Harmful Communication: The "I Love You" Defense

[Content Note: Abuse; gaslighting.]

"I love you" can be a beautiful and welcome turn of phrase, when it's said to someone who wants to be loved by the person saying it, whether in a romantic or non-romantic context.

It can also be a fraught phrase, especially between two people with different expectations about when and how it should be used—as inside a relationship where one person wants to say and hear it often, and the other person thinks it ought to be held in reserve for special occasions.

It can be a weirdly obligatory phrase, compelling people to reply, "I love you, too," in accordance with embedded expectation, personal or cultural.

One's individual comfort with saying and hearing "I love you" is neither right nor wrong; it's just something that has to be negotiated with other loved and loving people in one's personal sphere.

This post, however, is about a very specific deployment of "I love you," which is always wrong: Saying it in one's own defense.

Person A: I am upset by X behavior toward me, and here is why, and I would like you to not do that, please.

Person B: But I love you.
That's a very simplistic representation of a type of exchange that will be familiar to many of us. It might go something a little more like:
Person A: I am upset by X behavior toward me, and here is why, and I would like you to not do that, please.

Person B: You are wrong to feel that way. Intent argument. Gaslighting.

Fight fight fight.

Person B: I'm sorry if your feelings were hurt. But you know that I love you.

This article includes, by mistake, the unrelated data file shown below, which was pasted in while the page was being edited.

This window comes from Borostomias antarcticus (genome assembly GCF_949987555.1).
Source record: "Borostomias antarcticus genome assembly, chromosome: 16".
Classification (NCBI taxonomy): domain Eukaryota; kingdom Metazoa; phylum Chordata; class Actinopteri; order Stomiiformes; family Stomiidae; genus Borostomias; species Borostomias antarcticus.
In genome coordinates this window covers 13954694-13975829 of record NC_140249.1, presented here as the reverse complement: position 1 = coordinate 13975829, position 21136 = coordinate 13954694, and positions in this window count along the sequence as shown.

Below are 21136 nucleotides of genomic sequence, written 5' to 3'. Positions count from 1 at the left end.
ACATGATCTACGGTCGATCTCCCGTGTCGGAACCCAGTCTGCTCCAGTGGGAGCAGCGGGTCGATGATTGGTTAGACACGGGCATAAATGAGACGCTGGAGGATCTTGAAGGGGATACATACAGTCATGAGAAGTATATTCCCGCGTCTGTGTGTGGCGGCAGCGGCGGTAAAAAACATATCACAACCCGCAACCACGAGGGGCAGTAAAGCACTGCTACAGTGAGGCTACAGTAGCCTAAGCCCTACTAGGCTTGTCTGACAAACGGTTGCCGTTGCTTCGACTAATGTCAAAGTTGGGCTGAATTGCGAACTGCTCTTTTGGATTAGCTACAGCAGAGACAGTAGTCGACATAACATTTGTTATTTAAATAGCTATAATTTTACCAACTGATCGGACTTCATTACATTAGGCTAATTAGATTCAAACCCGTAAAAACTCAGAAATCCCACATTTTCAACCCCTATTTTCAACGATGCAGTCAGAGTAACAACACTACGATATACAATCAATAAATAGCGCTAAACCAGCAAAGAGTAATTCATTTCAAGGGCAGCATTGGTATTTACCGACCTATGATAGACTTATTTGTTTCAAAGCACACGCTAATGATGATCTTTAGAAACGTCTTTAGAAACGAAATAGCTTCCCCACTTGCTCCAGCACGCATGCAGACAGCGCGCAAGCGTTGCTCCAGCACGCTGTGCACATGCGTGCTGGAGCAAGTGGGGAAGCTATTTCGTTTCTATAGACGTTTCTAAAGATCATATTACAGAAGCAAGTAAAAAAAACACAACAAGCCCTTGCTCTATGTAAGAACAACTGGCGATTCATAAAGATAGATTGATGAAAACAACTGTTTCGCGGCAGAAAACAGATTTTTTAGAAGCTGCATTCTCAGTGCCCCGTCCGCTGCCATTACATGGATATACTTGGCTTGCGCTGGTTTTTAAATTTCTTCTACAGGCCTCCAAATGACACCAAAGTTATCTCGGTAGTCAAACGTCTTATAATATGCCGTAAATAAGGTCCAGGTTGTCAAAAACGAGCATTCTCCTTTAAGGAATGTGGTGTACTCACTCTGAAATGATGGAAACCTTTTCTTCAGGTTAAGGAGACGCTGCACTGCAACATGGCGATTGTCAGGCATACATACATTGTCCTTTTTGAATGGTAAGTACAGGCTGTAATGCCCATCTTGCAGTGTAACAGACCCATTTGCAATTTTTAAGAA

Person A: BRB going to read the Terrible Bargain again.
Here's the thing: Love is a verb. (So is "care" in the similarly deployed "I care about you.") It's not a fixed state of mind, where as long as someone has decided they love another person, that's all there is to it. Love is an action—or, better, a series of ongoing actions that constitute loving behavior. The act of loving somebody.

When "I love you" is deployed as a defense, an invoked reminder, it functions to communicate the idea "I can't hurt you, because I love you."

In refusing to apologize, and to be accountable, and to listen to someone who is articulating a boundary, and instead "reminding" them that you love them, that you have always loved them and always will, you are effectively, even if unintentionally, communicating these things:

1. That love and harm are mutually exclusive capacities.

2. That love is static, and does not require the active work of negotiating boundaries.

3. That the person is saying they don't feel loved, rather than saying they don't feel respected.

This last one is a biggie. And it's a biggie because, while certainly there are times that a consistent subversion of safety and/or respect can undermine one's belief that someone loves them, mostly people who are willing to take the time to address an issue of safety and/or respect with a loved one is aware that the person loves them. (Otherwise, there's little incentive to invest the time to address it.) So "I love you" thus functions as a red herring, to make the issue about something it patently isn't.

As a result, treating "I love you" as a defense or resolution may also function, inadvertently or maliciously, as a way of implying that the "real" issue is that the person with a rightful complaint is the problem—a broken person who just doesn't have the capacity to accept love.

When the problem is not feeling unloved, but unheard.

The response to "this thing you do makes me feel unsafe or disrespected" is "I hear you, and I will not do that thing that makes you feel unsafe or disrespected anymore." It isn't "I love you." Listening is the required act of love.

"I love you" comes after that love is in evidence, and not before. Or instead.

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